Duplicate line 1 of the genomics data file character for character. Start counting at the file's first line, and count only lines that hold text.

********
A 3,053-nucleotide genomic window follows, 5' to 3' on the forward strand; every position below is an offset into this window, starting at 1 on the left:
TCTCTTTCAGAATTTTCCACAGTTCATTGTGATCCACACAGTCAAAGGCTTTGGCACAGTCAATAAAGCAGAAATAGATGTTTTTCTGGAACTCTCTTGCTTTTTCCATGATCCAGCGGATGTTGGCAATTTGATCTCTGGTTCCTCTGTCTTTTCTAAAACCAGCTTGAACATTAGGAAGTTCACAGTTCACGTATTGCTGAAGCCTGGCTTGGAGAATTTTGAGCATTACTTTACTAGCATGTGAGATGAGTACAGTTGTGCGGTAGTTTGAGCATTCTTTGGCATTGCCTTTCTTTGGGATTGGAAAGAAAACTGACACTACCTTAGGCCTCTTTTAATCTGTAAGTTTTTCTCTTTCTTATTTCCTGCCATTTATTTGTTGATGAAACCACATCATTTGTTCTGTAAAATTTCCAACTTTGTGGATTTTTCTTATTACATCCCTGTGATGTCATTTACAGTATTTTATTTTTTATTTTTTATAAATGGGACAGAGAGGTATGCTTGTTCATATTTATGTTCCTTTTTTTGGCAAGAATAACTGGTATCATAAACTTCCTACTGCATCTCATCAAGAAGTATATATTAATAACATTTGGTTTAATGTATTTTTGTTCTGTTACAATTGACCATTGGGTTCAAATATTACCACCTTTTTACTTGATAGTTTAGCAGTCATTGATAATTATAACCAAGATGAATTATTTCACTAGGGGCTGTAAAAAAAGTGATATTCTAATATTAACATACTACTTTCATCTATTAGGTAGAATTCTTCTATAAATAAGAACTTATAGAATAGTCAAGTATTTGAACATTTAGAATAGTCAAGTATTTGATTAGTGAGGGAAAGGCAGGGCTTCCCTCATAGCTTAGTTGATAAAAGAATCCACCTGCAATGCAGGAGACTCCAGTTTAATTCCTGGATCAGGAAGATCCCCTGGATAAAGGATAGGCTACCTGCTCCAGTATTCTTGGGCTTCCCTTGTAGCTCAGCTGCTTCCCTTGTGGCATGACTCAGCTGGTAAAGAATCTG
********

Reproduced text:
A 3,053-nucleotide genomic window follows, 5' to 3' on the forward strand; every position below is an offset into this window, starting at 1 on the left: